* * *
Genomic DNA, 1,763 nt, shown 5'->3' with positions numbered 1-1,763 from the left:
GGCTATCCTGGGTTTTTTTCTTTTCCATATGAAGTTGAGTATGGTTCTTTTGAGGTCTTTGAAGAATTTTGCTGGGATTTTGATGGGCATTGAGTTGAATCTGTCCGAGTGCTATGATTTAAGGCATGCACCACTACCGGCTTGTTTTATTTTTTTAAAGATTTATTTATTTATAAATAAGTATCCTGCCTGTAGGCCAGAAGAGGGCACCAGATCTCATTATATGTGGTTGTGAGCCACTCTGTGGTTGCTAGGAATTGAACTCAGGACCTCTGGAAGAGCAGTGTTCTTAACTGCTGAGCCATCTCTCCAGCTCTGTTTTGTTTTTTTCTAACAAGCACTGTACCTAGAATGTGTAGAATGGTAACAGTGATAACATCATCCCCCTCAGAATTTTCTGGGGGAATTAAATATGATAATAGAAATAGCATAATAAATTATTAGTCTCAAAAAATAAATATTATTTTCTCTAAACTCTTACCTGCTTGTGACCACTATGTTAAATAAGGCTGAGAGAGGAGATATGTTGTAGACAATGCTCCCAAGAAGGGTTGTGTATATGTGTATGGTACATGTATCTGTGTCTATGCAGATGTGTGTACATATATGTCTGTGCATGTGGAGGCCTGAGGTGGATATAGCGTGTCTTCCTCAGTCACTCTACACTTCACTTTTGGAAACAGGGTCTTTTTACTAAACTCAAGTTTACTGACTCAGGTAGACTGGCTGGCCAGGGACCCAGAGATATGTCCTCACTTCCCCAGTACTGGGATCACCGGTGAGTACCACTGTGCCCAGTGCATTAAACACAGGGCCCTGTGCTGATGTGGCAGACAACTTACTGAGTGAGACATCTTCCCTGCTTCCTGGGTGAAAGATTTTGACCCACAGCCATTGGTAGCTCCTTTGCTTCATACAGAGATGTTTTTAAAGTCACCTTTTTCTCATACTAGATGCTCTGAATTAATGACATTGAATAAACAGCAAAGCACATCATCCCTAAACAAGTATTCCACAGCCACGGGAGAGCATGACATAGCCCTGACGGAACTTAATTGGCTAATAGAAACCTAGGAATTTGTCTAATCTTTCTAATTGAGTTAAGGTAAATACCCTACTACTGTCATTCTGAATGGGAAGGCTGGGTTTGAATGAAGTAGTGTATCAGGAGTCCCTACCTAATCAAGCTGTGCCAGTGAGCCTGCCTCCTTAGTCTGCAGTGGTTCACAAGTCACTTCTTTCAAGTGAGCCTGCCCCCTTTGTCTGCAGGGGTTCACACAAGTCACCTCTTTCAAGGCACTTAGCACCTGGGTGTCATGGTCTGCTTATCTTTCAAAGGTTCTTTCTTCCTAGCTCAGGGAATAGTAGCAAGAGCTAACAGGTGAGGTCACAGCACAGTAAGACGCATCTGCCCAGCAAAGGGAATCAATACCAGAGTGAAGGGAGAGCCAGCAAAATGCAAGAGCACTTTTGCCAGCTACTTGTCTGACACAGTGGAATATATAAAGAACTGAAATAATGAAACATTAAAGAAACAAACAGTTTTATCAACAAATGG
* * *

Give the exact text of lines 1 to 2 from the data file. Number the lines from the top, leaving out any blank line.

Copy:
Genomic DNA, 1,763 nt, shown 5'->3' with positions numbered 1-1,763 from the left:
GGCTATCCTGGGTTTTTTTCTTTTCCATATGAAGTTGAGTATGGTTCTTTTGAGGTCTTTGAAGAATTTTGCTGGGATTTTGATGGGCATTGAGTTGAATCTGTCCGAGTGCTATGATTTAAGGCATGCACCACTACCGGCTTGTTTTATTTTTTTAAAGATTTATTTATTTATAAATAAGTATCCTGCCTGTAGGCCAGAAGAGGGCACCAGATCTCATTATATGTGGTTGTGAGCCACTCTGTGGTTGCTAGGAATTGAACTCAGGACCTCTGGAAGAGCAGTGTTCTTAACTGCTGAGCCATCTCTCCAGCTCTGTTTTGTTTTTTTCTAACAAGCACTGTACCTAGAATGTGTAGAATGGTAACAGTGATAACATCATCCCCCTCAGAATTTTCTGGGGGAATTAAATATGATAATAGAAATAGCATAATAAATTATTAGTCTCAAAAAATAAATATTATTTTCTCTAAACTCTTACCTGCTTGTGACCACTATGTTAAATAAGGCTGAGAGAGGAGATATGTTGTAGACAATGCTCCCAAGAAGGGTTGTGTATATGTGTATGGTACATGTATCTGTGTCTATGCAGATGTGTGTACATATATGTCTGTGCATGTGGAGGCCTGAGGTGGATATAGCGTGTCTTCCTCAGTCACTCTACACTTCACTTTTGGAAACAGGGTCTTTTTACTAAACTCAAGTTTACTGACTCAGGTAGACTGGCTGGCCAGGGACCCAGAGATATGTCCTCACTTCCCCAGTACTGGGATCACCGGTGAGTACCACTGTGCCCAGTGCATTAAACACAGGGCCCTGTGCTGATGTGGCAGACAACTTACTGAGTGAGACATCTTCCCTGCTTCCTGGGTGAAAGATTTTGACCCACAGCCATTGGTAGCTCCTTTGCTTCATACAGAGATGTTTTTAAAGTCACCTTTTTCTCATACTAGATGCTCTGAATTAATGACATTGAATAAACAGCAAAGCACATCATCCCTAAACAAGTATTCCACAGCCACGGGAGAGCATGACATAGCCCTGACGGAACTTAATTGGCTAATAGAAACCTAGGAATTTGTCTAATCTTTCTAATTGAGTTAAGGTAAATACCCTACTACTGTCATTCTGAATGGGAAGGCTGGGTTTGAATGAAGTAGTGTATCAGGAGTCCCTACCTAATCAAGCTGTGCCAGTGAGCCTGCCTCCTTAGTCTGCAGTGGTTCACAAGTCACTTCTTTCAAGTGAGCCTGCCCCCTTTGTCTGCAGGGGTTCACACAAGTCACCTCTTTCAAGGCACTTAGCACCTGGGTGTCATGGTCTGCTTATCTTTCAAAGGTTCTTTCTTCCTAGCTCAGGGAATAGTAGCAAGAGCTAACAGGTGAGGTCACAGCACAGTAAGACGCATCTGCCCAGCAAAGGGAATCAATACCAGAGTGAAGGGAGAGCCAGCAAAATGCAAGAGCACTTTTGCCAGCTACTTGTCTGACACAGTGGAATATATAAAGAACTGAAATAATGAAACATTAAAGAAACAAACAGTTTTATCAACAAATGG